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Disco beat aids CPR timing

The song Disco Science by producer/songwriter Mirwais Ahmadzaï, is more helpful than no music for delivering the required number of chest compressions (CPR) after myocardial infarction (MI), before arrival at hospital, according to research published recently in Emergency Medicine Journal online.1


Researchers led by Professor Malcolm Woolard (Faculty of Health and Life Sciences, Coventry University) examined the performance of 74 delegates attending an Australian College of Ambulance Professionals conference in Auckland, New Zealand, who volunteered to perform CPR on a training dummy.

35% of the volunteers were intensive care paramedics; 26% were paramedics; 20% were students; and 19% were other healthcare professionals.  

The proportion of volunteers who maintained compressions within the optimal range of 100 to 120 a minute, in compliance with 2010 guideline-compliant rates, was significantly higher when listening to Disco Science (82%) than when listening to Achy Breaky Heart (64%) by Billy Ray Cyrus, or no music at all (65%).

But over a third of compressions were still found to be too shallow, irrespective of the test method applied, and incorrect hand positioning was observed for over half to two thirds of all completed compressions.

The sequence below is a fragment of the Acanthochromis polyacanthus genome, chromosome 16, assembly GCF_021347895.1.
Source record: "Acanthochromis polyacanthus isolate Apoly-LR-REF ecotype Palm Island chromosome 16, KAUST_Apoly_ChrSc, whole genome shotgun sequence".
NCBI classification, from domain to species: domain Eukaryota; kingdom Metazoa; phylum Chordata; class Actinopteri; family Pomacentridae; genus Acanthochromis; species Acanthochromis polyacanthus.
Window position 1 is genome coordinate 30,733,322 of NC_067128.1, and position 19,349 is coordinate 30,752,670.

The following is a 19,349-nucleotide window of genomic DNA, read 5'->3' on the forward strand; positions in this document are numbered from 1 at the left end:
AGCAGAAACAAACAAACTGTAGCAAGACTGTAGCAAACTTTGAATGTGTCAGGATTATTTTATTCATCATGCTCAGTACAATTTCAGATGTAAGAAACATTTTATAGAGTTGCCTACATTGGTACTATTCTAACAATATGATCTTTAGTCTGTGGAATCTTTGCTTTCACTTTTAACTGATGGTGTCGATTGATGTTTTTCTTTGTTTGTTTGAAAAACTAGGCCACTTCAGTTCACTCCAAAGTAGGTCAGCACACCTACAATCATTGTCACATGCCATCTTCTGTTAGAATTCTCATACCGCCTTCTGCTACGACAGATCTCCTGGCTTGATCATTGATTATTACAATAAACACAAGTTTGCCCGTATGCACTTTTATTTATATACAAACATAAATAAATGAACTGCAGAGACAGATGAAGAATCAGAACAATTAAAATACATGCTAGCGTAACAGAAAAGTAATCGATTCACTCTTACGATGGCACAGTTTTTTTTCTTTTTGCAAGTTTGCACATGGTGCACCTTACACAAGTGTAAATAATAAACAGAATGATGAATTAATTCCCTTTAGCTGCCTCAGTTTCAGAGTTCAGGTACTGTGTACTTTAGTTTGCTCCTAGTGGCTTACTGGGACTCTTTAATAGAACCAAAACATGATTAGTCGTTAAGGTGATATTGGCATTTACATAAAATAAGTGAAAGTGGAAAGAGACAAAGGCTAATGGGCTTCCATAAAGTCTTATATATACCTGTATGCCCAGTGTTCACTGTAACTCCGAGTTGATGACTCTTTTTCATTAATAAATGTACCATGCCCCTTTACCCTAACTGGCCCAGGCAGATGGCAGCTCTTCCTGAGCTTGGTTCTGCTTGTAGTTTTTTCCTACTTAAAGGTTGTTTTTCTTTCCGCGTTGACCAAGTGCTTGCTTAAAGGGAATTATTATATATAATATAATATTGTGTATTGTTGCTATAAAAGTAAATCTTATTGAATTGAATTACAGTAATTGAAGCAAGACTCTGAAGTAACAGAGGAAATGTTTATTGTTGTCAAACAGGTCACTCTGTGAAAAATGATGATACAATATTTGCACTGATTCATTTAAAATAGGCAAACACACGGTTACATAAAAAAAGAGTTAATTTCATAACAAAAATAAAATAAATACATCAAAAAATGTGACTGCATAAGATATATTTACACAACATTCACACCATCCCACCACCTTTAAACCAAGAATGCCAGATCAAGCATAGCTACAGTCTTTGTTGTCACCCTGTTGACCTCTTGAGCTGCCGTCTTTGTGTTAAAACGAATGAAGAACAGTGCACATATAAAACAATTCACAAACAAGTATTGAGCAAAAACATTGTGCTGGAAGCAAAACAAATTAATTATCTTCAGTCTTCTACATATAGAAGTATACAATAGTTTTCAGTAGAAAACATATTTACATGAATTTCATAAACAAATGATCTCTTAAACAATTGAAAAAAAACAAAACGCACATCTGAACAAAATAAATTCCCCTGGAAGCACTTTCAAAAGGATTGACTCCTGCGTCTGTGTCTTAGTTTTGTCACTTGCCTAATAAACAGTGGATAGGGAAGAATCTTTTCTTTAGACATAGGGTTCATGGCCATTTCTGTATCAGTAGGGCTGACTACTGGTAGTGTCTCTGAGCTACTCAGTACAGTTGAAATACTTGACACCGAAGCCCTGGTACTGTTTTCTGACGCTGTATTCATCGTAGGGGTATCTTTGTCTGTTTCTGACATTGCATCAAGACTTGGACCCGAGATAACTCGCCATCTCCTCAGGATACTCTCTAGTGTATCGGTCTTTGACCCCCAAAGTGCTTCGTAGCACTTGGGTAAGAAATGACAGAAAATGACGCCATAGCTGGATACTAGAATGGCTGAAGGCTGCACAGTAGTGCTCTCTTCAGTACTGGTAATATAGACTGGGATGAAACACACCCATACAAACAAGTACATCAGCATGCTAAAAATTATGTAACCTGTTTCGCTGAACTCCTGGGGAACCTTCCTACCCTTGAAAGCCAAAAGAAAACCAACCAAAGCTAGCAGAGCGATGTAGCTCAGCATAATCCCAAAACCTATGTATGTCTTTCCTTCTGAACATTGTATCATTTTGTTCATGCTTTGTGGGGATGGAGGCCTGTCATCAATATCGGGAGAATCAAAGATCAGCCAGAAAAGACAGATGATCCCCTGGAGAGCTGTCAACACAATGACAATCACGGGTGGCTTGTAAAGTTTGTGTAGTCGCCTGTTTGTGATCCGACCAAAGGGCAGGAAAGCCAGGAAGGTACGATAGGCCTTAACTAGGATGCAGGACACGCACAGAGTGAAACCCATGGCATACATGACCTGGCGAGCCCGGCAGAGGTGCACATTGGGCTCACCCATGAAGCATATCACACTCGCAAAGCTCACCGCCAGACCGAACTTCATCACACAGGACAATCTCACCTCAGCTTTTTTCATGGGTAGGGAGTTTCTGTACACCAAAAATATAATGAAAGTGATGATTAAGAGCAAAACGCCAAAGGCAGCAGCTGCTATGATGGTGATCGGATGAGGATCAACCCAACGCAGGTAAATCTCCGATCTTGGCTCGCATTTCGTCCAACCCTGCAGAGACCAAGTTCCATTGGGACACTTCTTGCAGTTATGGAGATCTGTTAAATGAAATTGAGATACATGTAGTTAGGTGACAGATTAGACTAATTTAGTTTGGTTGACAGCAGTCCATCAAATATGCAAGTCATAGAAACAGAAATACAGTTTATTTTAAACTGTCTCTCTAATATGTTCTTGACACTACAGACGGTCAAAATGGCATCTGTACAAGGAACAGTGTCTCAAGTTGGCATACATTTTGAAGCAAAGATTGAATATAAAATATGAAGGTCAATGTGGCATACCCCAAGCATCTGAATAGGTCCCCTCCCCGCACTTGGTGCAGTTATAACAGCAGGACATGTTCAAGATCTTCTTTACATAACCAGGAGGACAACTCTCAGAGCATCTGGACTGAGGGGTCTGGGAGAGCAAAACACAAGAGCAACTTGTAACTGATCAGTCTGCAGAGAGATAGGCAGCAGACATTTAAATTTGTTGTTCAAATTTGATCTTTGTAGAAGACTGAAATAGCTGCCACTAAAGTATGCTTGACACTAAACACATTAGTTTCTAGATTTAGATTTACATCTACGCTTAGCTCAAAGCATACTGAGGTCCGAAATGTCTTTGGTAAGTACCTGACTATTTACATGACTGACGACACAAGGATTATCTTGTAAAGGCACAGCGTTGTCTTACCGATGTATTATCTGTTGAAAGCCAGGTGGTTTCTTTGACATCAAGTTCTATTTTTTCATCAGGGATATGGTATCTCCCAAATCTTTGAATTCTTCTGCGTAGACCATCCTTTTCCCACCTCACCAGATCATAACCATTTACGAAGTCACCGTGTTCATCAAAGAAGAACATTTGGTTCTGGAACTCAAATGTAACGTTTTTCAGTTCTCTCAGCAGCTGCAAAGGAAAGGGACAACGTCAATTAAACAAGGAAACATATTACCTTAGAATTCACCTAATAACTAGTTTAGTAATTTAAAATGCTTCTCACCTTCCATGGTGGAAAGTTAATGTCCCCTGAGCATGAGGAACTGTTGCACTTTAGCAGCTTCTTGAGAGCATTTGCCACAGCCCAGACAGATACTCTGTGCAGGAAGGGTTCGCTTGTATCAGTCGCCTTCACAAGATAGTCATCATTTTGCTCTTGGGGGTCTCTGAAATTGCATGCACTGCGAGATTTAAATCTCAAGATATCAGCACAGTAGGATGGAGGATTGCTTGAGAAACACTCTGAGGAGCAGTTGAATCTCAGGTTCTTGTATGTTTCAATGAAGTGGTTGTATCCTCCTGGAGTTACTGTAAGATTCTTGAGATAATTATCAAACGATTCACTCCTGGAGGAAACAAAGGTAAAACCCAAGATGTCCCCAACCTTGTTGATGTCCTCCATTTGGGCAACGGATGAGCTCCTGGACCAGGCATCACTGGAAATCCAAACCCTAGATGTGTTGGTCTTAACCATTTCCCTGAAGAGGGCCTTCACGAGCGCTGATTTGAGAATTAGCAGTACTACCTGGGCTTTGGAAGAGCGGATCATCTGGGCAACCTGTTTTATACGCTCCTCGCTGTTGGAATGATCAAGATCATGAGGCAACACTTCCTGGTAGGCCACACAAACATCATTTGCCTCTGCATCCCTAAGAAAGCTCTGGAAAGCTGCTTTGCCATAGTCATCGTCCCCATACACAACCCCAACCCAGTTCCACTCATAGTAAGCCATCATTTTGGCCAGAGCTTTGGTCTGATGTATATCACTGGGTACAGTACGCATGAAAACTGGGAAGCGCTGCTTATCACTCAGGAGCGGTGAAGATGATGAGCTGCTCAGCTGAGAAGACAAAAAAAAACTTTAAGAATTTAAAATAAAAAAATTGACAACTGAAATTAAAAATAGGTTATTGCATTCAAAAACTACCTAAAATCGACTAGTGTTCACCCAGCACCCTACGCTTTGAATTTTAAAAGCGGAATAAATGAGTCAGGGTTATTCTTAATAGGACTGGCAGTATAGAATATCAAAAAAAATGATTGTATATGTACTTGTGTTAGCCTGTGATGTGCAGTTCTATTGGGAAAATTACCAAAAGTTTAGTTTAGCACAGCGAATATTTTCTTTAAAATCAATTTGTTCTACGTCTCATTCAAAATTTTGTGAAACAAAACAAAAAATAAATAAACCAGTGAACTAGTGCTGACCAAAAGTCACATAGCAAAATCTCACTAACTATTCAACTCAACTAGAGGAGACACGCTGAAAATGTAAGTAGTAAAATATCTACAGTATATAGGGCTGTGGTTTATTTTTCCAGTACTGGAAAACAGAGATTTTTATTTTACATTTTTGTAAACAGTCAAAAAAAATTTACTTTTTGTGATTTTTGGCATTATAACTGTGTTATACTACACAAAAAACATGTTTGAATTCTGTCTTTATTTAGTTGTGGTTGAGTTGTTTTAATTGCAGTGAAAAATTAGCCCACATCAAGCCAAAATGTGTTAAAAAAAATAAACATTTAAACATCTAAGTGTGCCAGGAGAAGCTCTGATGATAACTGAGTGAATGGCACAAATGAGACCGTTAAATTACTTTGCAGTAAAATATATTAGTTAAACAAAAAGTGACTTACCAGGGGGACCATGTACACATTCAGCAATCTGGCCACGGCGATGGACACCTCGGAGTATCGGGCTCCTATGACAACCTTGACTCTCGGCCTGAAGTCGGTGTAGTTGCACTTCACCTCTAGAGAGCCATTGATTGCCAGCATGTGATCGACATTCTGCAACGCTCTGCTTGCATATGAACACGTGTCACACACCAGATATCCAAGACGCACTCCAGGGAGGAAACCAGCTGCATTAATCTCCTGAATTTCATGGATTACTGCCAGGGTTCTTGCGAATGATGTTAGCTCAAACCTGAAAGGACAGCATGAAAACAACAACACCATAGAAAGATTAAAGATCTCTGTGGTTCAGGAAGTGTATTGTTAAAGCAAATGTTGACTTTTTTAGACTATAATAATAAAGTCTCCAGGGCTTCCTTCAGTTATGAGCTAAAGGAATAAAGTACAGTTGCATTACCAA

The authors conclude that, “considering the combined importance of correct depth and rate, [we] are unconvinced that music provides any benefit in improving the quality of CPR compared with a metronome or audible feedback, suggesting that that this interesting but unproductive area of resuscitation research should be discontinued”.

iStock_000016659794XSmallThe Bee Gees’ song Stayin’ Alive has previously been advocated as a suitable tune in the US, while the children’s song, Nellie the Elephant had been thought to be the optimal musical accompaniment to aid the delivery of CPR in the UK.

  But it has since been discredited because while it helps to maintain a compression rate of 100 a minute, it doesn’t help to provide the right compression depth of 5 to 6 cm, say the authors.

References

1 Woollard M, Poposki J, McWhinnie B, Rawlins L, Munro G, O’Meara P.  Achy breaky makey wakey heart? A randomised crossover trial of musical prompts. Emerg Med J 2011. doi: 10.1136/emermed-2011-200187.

Published on: December 1, 2011

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ENDORSED BY

  • ArrhythmiaAlliance
  • Stars
  • Anticoagulation Europe
  • Atrial Fibrillation Association
 

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